Ok guys I've replaced all the bad and leaking brake lines and
hoses...........at leaset all the ones i've found so far.
I tried to let gravity fill the rear brake lines until fluid came out the
back........then i filled the master cyl. again closed ever thing up but my
pedal is still very soft.???
Is there air still in the system?
also the front brake lines are fine and I never opened the lines up
.......but the master cylinder went dry from working on the rear.........did
air get into the front line??...cause I can't get the bleeders
open.......even with a pair of vice grips.................any tips
Next thing I'll do is get some one to pump the brakes and I'll bleed the
Ok .great what you said is exactly what I just did last night......and the
only thing I have to do now is check for leaks and then bleed the entire
system..........Im going to let gravity refill all the lines then hopefully
i'll have a hard petal.........with no more leaks.
I 'll let you guys know tonight..............Thanks a million
If you want to try your hand at double lap flaring, AutoZone will lend you
the correct tool for the job at no charge.
I was scared to do try it myself for the first time just a few months ago.
It was a piece of cake.
Very probably you have air in both ends of the system. If the front
bleeders are in that bad of shape I wouldn't even bother with them I
would just replace the calipers. Easier and better in the long run since
it sounds like they are probably due for a rebuild anyway. Then bleed
the system again, starting with the farthest point (usually the right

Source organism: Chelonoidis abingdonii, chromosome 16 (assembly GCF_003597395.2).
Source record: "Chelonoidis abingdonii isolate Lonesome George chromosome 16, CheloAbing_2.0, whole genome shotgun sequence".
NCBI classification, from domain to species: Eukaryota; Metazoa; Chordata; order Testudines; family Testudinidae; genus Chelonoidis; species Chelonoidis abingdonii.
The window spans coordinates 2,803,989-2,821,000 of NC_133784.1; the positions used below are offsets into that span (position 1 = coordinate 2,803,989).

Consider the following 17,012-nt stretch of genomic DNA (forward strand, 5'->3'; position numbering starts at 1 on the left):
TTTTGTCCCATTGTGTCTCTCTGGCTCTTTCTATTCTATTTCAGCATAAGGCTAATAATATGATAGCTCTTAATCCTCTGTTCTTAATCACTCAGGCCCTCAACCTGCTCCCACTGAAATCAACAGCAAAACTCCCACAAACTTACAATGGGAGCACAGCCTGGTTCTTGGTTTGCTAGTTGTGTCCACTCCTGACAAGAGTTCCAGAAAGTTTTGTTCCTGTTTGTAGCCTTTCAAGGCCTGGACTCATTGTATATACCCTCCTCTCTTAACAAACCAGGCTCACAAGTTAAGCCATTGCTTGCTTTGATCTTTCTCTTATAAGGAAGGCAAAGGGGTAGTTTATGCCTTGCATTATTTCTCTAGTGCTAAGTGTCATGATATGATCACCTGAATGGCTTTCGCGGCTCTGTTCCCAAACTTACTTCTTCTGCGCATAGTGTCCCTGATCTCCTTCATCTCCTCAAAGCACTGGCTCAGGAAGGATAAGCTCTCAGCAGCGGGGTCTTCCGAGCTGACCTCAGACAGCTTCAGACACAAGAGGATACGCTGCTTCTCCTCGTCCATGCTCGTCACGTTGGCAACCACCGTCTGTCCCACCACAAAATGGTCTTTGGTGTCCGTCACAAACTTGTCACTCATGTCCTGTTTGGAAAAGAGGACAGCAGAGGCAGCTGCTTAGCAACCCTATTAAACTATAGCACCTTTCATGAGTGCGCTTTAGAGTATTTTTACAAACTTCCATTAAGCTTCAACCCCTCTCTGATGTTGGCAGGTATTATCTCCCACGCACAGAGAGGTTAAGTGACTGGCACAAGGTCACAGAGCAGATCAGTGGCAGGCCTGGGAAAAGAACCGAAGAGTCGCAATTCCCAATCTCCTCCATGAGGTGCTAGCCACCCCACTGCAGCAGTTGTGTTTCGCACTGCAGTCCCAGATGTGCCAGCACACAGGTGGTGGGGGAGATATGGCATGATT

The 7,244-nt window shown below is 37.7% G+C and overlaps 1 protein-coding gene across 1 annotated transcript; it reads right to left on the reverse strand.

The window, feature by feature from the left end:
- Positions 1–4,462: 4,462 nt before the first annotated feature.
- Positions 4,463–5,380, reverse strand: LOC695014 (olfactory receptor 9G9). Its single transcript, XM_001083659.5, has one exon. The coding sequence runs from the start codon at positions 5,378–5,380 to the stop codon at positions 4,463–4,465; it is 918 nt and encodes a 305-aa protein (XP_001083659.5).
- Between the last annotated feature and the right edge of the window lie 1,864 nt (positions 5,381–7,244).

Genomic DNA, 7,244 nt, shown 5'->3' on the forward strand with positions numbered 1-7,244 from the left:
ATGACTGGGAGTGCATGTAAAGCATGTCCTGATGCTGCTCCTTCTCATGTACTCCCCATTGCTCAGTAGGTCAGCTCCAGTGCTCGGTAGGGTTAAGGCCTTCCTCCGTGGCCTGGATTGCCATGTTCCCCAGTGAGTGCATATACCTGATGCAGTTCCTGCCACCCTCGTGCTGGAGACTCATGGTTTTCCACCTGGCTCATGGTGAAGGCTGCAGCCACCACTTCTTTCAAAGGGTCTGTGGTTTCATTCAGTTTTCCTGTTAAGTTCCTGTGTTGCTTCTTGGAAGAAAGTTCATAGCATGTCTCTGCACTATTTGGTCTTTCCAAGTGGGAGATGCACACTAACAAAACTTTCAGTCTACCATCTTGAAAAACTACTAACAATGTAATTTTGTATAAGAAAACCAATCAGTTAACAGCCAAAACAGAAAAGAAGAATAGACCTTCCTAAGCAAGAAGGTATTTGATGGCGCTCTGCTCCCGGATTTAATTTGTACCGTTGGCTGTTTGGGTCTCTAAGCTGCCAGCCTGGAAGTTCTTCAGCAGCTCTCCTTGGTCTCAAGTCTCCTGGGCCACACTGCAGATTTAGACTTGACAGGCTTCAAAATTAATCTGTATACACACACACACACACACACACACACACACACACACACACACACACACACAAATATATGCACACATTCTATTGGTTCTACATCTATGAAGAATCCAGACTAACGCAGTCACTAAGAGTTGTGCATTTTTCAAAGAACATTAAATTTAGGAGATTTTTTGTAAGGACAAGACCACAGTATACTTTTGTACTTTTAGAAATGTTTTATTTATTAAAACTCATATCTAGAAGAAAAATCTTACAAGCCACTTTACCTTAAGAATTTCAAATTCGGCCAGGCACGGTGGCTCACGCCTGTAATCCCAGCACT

rear, then left rear, then front right and front left) DO NOT let the
master cylinder get real low while bleeding.
"bmaty" < email@example.com> wrote in message
Do yourself a favor and go buy a MIGHTYVAC. For about $30 it is a hand
operated vacuum pump for bleeding brake. Your local autoparts store should
It make the job a lot easier especially for one person. Just be careful
again not to let the master run dry.
Start at Rt Rear, Left rear, Rt Front, Left Front. Then back again to make
sure air is out.
OK guys your all great.
I replaced the broken lines..........had to put a new caliper on the front
cause i could not get the bleeder screw off........plus after trying to tap
it out there was metal everywhere.Bleeding the system i just let gravity
take its toll on the sytem then I pumped the hell out of the system over and
So any way the Brakes are now great. Thanks a bunch to everyone that
helped out.(total project cost $49 dollars versus several hundred previous
owner was going to get charged)
Now onto the Exhaust (needs entire system) and then the back shocks and this
92 cavailer (40k) will be perfect.
Im going to try and piece together a system from AUTOZONE....i fiqure that
will save me alot of cash. I've done shocks on a 92 dodge dakota so I think
i should be able to do these.
any tips would be very helpful.
--------------AGAIN THANKS ALOT
The calipers usually have the bleeder right on top and that allows
water, salt, mud, etc. to accumulate around the nipple. They are very
commonly seized and the only way for the backyard mechanic to do the
job is just replace the caliper.
One thing that has been recommended to me (although I've never had a chance to
check it out) is to put antisieze compound on the bleeder nut when you install
new calipers or wheel cylinders.
Others on this group probably can confirm if this is a good or bad idea.
I am a Millwright by trade and have been one for 31 years now. We
often use Anti-seize but it does not prevent rust it only reduces
galling. Besides, the shiny color in Anti-seize is metal dust and you
don't want it in your brakes, engines, bearings, etc. any more than a
handful of metal filings.
I got one of these just for the purpose of bleeding my brakes. I hate the
damn thing and just use my girl friend to pump the brakes - she has gotten
quite good at it. After "forever" and a bottle & a half of brake fluid, I
just had her pump the brakes and was done in 10 minutes....
It's nice for testing diaphragms & measuring vacuum though.
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